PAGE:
Using garlic and onion makes good sense any time of year

While the winter is traditionally called “cold and flu season,” did you know there is no scientific evidence for this assumption? The usually reliable, well-researched, and equally entertaining Straight Dope examines this question and the various theories. In any case, and at any time of year, there are lots of good reasons to use garlic, both internally and externally. A very thorough article from cookingdetective.com lists and explains “39 Health Benefits of Garlic.” I think you’ll find it informative and useful.

Unfortunately, garlic is not native to Southern California or anywhere in the U.S., for that matter. The only place you’re likely to find it growing wild is near a cultivated garlic field. We are blessed, however, to have at least one related plant, Red-Skinned Onion (Allium haematochiton), that I’ve found in the Santa Ynez Mountains between Ojai and Santa Barbara. Wild onions are much more common in wetter climates such as in the High Sierras where you are likely to run across fields of them.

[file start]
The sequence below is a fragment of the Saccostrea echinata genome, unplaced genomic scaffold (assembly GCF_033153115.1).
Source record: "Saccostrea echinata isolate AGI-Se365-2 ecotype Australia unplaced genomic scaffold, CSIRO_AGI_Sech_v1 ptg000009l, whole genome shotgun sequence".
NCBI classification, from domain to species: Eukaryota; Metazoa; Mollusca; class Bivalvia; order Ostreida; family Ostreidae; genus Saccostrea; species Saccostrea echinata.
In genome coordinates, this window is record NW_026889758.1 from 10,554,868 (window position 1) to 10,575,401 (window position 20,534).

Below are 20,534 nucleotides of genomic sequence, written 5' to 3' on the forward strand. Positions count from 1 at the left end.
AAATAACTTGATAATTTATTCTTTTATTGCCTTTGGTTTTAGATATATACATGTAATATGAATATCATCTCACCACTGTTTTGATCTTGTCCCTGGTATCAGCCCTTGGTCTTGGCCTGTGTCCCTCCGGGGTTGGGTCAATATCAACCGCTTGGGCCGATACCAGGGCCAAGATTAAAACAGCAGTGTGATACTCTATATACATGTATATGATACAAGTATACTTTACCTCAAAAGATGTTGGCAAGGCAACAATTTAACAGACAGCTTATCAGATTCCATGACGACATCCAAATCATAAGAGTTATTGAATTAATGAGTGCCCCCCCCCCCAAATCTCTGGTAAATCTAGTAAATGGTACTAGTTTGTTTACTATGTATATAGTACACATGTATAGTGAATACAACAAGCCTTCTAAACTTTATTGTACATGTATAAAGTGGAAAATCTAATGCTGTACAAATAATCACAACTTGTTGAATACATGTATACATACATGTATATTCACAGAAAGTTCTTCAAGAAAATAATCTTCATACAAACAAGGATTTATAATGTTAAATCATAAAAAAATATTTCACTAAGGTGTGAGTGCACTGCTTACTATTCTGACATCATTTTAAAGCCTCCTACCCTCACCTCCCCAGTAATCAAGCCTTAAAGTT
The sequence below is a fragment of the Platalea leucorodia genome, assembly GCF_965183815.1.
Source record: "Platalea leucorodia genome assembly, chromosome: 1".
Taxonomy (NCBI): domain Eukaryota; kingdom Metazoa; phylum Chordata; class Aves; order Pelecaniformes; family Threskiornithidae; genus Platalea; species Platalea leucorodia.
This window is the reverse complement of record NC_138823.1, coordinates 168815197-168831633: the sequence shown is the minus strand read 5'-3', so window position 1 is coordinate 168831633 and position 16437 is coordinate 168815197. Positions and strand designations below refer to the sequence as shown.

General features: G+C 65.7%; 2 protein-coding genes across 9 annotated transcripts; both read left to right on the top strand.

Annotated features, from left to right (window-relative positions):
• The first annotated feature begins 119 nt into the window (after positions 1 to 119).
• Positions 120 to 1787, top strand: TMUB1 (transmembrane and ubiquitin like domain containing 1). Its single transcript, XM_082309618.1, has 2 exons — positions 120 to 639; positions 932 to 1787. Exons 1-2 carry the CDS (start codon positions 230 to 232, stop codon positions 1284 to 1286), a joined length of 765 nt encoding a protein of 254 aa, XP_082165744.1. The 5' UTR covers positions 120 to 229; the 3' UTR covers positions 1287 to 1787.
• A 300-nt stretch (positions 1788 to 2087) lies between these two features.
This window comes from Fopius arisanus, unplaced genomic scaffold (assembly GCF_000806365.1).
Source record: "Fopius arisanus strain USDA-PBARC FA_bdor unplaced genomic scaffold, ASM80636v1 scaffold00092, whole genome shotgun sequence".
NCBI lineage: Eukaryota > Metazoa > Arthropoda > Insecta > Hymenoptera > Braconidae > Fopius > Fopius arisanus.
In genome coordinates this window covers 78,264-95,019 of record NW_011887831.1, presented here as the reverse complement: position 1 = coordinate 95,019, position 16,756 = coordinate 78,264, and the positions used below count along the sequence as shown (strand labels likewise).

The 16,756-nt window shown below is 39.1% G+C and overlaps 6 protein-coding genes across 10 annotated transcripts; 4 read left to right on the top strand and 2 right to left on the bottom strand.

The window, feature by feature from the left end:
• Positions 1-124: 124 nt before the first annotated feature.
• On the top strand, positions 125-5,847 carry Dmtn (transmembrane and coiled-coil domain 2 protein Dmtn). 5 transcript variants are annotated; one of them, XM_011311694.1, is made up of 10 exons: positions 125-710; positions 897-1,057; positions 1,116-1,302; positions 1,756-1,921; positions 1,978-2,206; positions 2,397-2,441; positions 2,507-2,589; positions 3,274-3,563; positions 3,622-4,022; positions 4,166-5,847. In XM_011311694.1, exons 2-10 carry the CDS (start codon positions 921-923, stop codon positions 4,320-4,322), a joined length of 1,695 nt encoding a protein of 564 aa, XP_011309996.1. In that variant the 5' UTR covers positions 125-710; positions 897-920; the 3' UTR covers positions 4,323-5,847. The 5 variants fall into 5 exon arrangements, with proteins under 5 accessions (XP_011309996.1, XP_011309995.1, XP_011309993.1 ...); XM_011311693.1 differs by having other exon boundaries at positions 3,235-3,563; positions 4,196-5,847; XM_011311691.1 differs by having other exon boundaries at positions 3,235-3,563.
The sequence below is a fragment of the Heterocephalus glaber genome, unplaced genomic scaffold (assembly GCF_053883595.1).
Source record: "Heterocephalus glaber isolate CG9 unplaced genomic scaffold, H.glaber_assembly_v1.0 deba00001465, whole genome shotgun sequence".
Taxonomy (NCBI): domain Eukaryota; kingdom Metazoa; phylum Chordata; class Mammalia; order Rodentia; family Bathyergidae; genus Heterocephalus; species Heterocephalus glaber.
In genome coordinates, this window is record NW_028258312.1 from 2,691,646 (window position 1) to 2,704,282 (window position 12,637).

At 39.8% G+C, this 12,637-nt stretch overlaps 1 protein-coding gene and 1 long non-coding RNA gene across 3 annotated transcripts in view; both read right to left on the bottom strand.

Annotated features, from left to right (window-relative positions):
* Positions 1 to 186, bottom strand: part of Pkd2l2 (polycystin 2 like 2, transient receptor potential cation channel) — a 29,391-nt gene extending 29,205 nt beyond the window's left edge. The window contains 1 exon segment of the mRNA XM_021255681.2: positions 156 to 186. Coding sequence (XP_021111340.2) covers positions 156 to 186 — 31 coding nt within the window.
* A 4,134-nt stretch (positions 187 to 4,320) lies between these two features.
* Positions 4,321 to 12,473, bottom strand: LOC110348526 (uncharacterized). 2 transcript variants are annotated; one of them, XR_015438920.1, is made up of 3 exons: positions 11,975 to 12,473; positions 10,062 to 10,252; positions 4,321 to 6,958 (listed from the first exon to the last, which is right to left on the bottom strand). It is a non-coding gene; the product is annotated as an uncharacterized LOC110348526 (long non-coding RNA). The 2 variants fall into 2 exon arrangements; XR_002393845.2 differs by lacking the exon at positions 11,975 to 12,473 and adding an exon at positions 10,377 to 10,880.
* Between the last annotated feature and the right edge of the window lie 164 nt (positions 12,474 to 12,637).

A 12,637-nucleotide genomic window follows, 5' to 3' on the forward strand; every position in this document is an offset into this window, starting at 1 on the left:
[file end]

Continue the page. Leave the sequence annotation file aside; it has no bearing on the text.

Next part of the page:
Red-Skinned Onion (Allium haematochiton). Photo by Keir Morse.

Red-Skinned Onion flower (Allium haematochiton). Photo by Keir Morse.

 

 

 

 

 

 

 

 

 

 

Onions and garlic are both in the Alliaceae family, commonly known as the Onion and Garlic Family. They are not identical biochemically but they do share many of the same healing and anti-bacterial properties. Both can be grown in backyard gardens almost anywhere; in fact, I recently planted some since they do better in the winter around here. And just like that,  I’ve brought this post full-circle for you writers who notice such things.

Here’s a related HerbBlog post on garlic from 2013.

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